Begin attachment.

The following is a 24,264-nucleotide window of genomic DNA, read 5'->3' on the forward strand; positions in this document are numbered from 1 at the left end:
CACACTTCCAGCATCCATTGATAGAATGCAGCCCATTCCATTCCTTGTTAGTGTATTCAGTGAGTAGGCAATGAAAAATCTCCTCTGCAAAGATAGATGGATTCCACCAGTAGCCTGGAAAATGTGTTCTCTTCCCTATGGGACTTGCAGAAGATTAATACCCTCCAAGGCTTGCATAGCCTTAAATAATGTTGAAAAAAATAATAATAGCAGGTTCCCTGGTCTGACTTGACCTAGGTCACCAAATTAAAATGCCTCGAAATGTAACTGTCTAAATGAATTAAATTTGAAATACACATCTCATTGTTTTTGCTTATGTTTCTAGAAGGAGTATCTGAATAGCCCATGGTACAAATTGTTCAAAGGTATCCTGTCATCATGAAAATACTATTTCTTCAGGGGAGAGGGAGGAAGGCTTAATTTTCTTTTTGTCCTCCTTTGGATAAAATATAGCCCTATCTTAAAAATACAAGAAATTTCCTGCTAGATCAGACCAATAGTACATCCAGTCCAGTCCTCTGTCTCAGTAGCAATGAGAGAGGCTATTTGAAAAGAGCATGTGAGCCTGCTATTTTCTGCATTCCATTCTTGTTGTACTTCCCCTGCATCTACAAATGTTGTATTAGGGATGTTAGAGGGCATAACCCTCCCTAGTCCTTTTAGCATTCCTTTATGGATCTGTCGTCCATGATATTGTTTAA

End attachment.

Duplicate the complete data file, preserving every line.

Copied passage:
The following is a 24,264-nucleotide window of genomic DNA, read 5'->3' on the forward strand; positions in this document are numbered from 1 at the left end:
CACACTTCCAGCATCCATTGATAGAATGCAGCCCATTCCATTCCTTGTTAGTGTATTCAGTGAGTAGGCAATGAAAAATCTCCTCTGCAAAGATAGATGGATTCCACCAGTAGCCTGGAAAATGTGTTCTCTTCCCTATGGGACTTGCAGAAGATTAATACCCTCCAAGGCTTGCATAGCCTTAAATAATGTTGAAAAAAATAATAATAGCAGGTTCCCTGGTCTGACTTGACCTAGGTCACCAAATTAAAATGCCTCGAAATGTAACTGTCTAAATGAATTAAATTTGAAATACACATCTCATTGTTTTTGCTTATGTTTCTAGAAGGAGTATCTGAATAGCCCATGGTACAAATTGTTCAAAGGTATCCTGTCATCATGAAAATACTATTTCTTCAGGGGAGAGGGAGGAAGGCTTAATTTTCTTTTTGTCCTCCTTTGGATAAAATATAGCCCTATCTTAAAAATACAAGAAATTTCCTGCTAGATCAGACCAATAGTACATCCAGTCCAGTCCTCTGTCTCAGTAGCAATGAGAGAGGCTATTTGAAAAGAGCATGTGAGCCTGCTATTTTCTGCATTCCATTCTTGTTGTACTTCCCCTGCATCTACAAATGTTGTATTAGGGATGTTAGAGGGCATAACCCTCCCTAGTCCTTTTAGCATTCCTTTATGGATCTGTCGTCCATGATATTGTTTAA